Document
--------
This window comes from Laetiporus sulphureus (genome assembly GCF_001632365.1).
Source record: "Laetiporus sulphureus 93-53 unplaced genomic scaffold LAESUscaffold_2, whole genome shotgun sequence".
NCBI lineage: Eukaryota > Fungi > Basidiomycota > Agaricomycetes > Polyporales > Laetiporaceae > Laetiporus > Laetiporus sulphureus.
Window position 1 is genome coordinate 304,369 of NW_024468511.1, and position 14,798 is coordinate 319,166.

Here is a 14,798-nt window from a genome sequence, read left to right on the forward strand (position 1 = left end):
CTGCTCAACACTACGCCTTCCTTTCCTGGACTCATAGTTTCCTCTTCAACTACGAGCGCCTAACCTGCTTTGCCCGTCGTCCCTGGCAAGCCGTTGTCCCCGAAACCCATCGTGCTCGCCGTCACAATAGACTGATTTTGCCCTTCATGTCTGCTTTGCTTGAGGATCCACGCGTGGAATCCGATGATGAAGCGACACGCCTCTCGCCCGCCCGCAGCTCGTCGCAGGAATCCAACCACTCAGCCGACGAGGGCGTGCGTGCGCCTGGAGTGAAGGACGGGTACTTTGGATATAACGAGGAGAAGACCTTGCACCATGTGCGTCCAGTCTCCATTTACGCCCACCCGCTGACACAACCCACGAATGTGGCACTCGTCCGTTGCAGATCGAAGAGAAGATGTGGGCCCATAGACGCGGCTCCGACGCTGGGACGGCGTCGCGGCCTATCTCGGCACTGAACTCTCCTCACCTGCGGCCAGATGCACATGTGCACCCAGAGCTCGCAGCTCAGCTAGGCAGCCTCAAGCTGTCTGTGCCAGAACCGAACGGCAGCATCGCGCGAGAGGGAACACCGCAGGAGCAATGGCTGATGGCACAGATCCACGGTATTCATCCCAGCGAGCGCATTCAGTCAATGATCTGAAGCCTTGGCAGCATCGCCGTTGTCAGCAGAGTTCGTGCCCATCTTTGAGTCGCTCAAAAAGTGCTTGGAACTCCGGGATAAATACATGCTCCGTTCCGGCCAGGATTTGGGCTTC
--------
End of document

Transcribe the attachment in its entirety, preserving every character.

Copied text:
This window comes from Laetiporus sulphureus (genome assembly GCF_001632365.1).
Source record: "Laetiporus sulphureus 93-53 unplaced genomic scaffold LAESUscaffold_2, whole genome shotgun sequence".
NCBI lineage: Eukaryota > Fungi > Basidiomycota > Agaricomycetes > Polyporales > Laetiporaceae > Laetiporus > Laetiporus sulphureus.
Window position 1 is genome coordinate 304,369 of NW_024468511.1, and position 14,798 is coordinate 319,166.

Here is a 14,798-nt window from a genome sequence, read left to right on the forward strand (position 1 = left end):
CTGCTCAACACTACGCCTTCCTTTCCTGGACTCATAGTTTCCTCTTCAACTACGAGCGCCTAACCTGCTTTGCCCGTCGTCCCTGGCAAGCCGTTGTCCCCGAAACCCATCGTGCTCGCCGTCACAATAGACTGATTTTGCCCTTCATGTCTGCTTTGCTTGAGGATCCACGCGTGGAATCCGATGATGAAGCGACACGCCTCTCGCCCGCCCGCAGCTCGTCGCAGGAATCCAACCACTCAGCCGACGAGGGCGTGCGTGCGCCTGGAGTGAAGGACGGGTACTTTGGATATAACGAGGAGAAGACCTTGCACCATGTGCGTCCAGTCTCCATTTACGCCCACCCGCTGACACAACCCACGAATGTGGCACTCGTCCGTTGCAGATCGAAGAGAAGATGTGGGCCCATAGACGCGGCTCCGACGCTGGGACGGCGTCGCGGCCTATCTCGGCACTGAACTCTCCTCACCTGCGGCCAGATGCACATGTGCACCCAGAGCTCGCAGCTCAGCTAGGCAGCCTCAAGCTGTCTGTGCCAGAACCGAACGGCAGCATCGCGCGAGAGGGAACACCGCAGGAGCAATGGCTGATGGCACAGATCCACGGTATTCATCCCAGCGAGCGCATTCAGTCAATGATCTGAAGCCTTGGCAGCATCGCCGTTGTCAGCAGAGTTCGTGCCCATCTTTGAGTCGCTCAAAAAGTGCTTGGAACTCCGGGATAAATACATGCTCCGTTCCGGCCAGGATTTGGGCTTC